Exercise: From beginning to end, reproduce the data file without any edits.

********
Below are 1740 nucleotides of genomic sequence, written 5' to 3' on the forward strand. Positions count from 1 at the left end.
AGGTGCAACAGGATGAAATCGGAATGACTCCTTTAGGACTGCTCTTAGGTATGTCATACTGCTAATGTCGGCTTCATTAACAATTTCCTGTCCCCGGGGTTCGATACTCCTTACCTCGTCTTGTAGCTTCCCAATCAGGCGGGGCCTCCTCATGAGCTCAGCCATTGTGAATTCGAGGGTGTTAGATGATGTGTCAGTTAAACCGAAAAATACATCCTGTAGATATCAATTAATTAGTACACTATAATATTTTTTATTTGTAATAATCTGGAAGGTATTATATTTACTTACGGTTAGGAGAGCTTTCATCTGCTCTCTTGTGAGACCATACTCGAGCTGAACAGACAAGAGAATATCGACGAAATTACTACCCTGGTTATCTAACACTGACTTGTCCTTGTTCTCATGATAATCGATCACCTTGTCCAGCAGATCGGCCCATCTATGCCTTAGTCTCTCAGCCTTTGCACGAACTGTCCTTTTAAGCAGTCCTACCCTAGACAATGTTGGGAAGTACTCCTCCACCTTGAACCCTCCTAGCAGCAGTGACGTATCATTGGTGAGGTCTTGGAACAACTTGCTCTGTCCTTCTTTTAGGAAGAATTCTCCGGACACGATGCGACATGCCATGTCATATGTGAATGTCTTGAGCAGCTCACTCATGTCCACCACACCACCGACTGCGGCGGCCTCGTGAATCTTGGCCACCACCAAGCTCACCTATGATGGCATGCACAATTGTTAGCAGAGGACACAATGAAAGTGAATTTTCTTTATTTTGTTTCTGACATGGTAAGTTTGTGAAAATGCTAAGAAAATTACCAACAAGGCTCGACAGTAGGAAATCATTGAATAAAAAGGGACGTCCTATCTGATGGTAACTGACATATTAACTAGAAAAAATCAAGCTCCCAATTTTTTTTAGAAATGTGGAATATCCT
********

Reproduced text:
Below are 1740 nucleotides of genomic sequence, written 5' to 3' on the forward strand. Positions count from 1 at the left end.
AGGTGCAACAGGATGAAATCGGAATGACTCCTTTAGGACTGCTCTTAGGTATGTCATACTGCTAATGTCGGCTTCATTAACAATTTCCTGTCCCCGGGGTTCGATACTCCTTACCTCGTCTTGTAGCTTCCCAATCAGGCGGGGCCTCCTCATGAGCTCAGCCATTGTGAATTCGAGGGTGTTAGATGATGTGTCAGTTAAACCGAAAAATACATCCTGTAGATATCAATTAATTAGTACACTATAATATTTTTTATTTGTAATAATCTGGAAGGTATTATATTTACTTACGGTTAGGAGAGCTTTCATCTGCTCTCTTGTGAGACCATACTCGAGCTGAACAGACAAGAGAATATCGACGAAATTACTACCCTGGTTATCTAACACTGACTTGTCCTTGTTCTCATGATAATCGATCACCTTGTCCAGCAGATCGGCCCATCTATGCCTTAGTCTCTCAGCCTTTGCACGAACTGTCCTTTTAAGCAGTCCTACCCTAGACAATGTTGGGAAGTACTCCTCCACCTTGAACCCTCCTAGCAGCAGTGACGTATCATTGGTGAGGTCTTGGAACAACTTGCTCTGTCCTTCTTTTAGGAAGAATTCTCCGGACACGATGCGACATGCCATGTCATATGTGAATGTCTTGAGCAGCTCACTCATGTCCACCACACCACCGACTGCGGCGGCCTCGTGAATCTTGGCCACCACCAAGCTCACCTATGATGGCATGCACAATTGTTAGCAGAGGACACAATGAAAGTGAATTTTCTTTATTTTGTTTCTGACATGGTAAGTTTGTGAAAATGCTAAGAAAATTACCAACAAGGCTCGACAGTAGGAAATCATTGAATAAAAAGGGACGTCCTATCTGATGGTAACTGACATATTAACTAGAAAAAATCAAGCTCCCAATTTTTTTTAGAAATGTGGAATATCCT